“No, not even for a picture” is broken up into seven primary sections: Land & Sovereignty, Struck in a Pose, Myth Making, Complex Nationalism, Views of Assimilation, Displaced Portraiture, Daily Life. Some of the photos are in the form of postcards that have descriptive text on the back, and other images are accompanied by writings that originally appeared with the pictures. In virtually every case, there's some kind of moralizing, some kind of othering, some kind of deception in the text—or in the case of the photo that gives the exhibit its name, outright deceit. Photographer John Wentworth Sanborn convinced a reluctant Native man to stand at a corn-pounding machine—women's work then—by promising not to publish the picture. Of course, the photo was published in 1891's The International Annual of The Photographic Bulletin under the article title "Photography Among the Seneca Indians." Sanborn's prose about the circumstances of photographing this adult man uses the same tone modern parents might use when talking about coaxing their reluctant children to pose for social-media bullshit. It's the textual equivalent of a pat on the head to the kid while throwing a knowing wink at other parents—and it's totally insulting to a fellow human being.

One of the most affecting parts of “No, not even for a picture” doesn't feature images of Native Americans. The Displaced Portrature section begins with photos of the Prairie Band Potawatomi, who were forced to relocate from Indiana to Kansas on a two-month march that came to be known as the Potawatomi Trail of Death due to a de rigueur treaty fracture—are there any examples of the U.S. government holding up its end of the bargain with Native Americans? But the next photos in Displaced Portrature are of vacation cottages in Burt Lake, Michigan—home of the popular Camp Al-Gon-Quian summer camp. Prior to the Trail of Death march, and because forced removals were becoming more common, the Anishinaabe started buying up their own lands in the 1800s in an effort to keep the U.S. government at bay. The Ottawa and Chippewa in the Burt Lake area bought more than 300 acres and placed the ownership titles with the Michigan governor, but in 1900 a land speculator bought the grounds out from under the Anishinaabe because of unpaid taxes. On October 15 of that year, the new owner, enthusiastically assisted by the local sheriff, drove away the Anishinaabe, seized the land, and burned their homes. The land was then parcelled out for non-Natives to buy and build on, which is one reason why the area is filled with idyllic cottages. The 1920s postcards in this exhibit show lovely little homes in a popular vacation area, all built on the charred remains of a civilization that had been driven away by European-American greed and ruthlessness.

Chief David Shopp-en-a-gon George H. Bonnell Cabinet photographs, ca. 1890

Chief David Shopp-en-a-gon
George H. Bonnell
Cabinet photographs, ca. 1890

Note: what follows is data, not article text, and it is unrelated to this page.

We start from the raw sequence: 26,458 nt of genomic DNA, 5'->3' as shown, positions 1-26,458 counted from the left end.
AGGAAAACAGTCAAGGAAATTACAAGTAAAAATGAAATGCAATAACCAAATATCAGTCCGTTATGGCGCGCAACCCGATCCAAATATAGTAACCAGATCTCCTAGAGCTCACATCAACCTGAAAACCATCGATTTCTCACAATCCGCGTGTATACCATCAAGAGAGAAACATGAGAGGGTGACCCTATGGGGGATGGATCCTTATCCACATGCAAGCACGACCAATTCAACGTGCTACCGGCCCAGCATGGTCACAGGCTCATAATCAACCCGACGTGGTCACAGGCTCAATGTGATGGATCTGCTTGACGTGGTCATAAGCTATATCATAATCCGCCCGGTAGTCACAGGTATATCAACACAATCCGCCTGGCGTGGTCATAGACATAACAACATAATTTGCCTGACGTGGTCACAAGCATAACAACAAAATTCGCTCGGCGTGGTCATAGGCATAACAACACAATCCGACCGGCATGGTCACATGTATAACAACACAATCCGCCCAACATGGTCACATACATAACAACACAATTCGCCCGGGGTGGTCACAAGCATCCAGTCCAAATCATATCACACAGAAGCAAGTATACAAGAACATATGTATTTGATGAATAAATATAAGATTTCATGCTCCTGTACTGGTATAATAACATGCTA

These two full length portraits of Chief Shopp-en-a-gon  from Grayling, Michigan demonstrate how expectations of Indigenous authenticity and identity were, and still often are, based on non-Indigenous definitions. Photography helped highlight and sometimes dissolve this divide.

If you look at “No, not even for a picture” and come away with the idea that "Wow, what horrors we inflicted on people—so glad we've evolved since then," you should probably look through it again and—as you contemplate the racism and colonialist violence perpetrated against Native Americans—consider how many equivalents still exist today against minorities, poor people, and immigrants as well as the indigenous people who have lived in North American for thousands of years before European settlers arrived.

The old saying goes, "If you're not angry, you're not paying attention." And even if you are engaged politically, it's easy to get numb to all the outrageous things governments, organizations, and people are willing to inflict on our fellow citizens out of fear, loathing, and unbridled hatred. People have had four years of emotional and physical assaults by the outgoing presidential administration, but Native Americans and other minorities have suffered attacks on their race, cultures, creeds, and religions by governments of all eras of the U.S. all for the sake of money and power.

This exhibit triggered me about how what happened 100, 200, 300, 400 years ago still happens today, just in different forms, with the past four years in hyperdrive. Not that I didn't know all that already, but the exhibit shook me out of that occasional numbness our brains use as a survival mechanism, especially in 2020, because it's a fine line between being politically active in a positive manner and absolutely drowning in the atrocities so many fellow Americans face and figuring out what issues to prioritize.

“No, not even for a picture” left me seething and I need to channel that anger into action, but how? It's unreasonable to think all the land can be given back to the people who were here first, but donating to organizations doing activist work on behalf of indigenous peoples' rights is once place to start.

Another small step toward progress is acknowledging an issue exists, which is why I and the curators of “No, not even for a picture” began our online postings with acknowledgments that where we live isn't our land to claim.

Christopher Porter is a library technician and the editor of Pulp.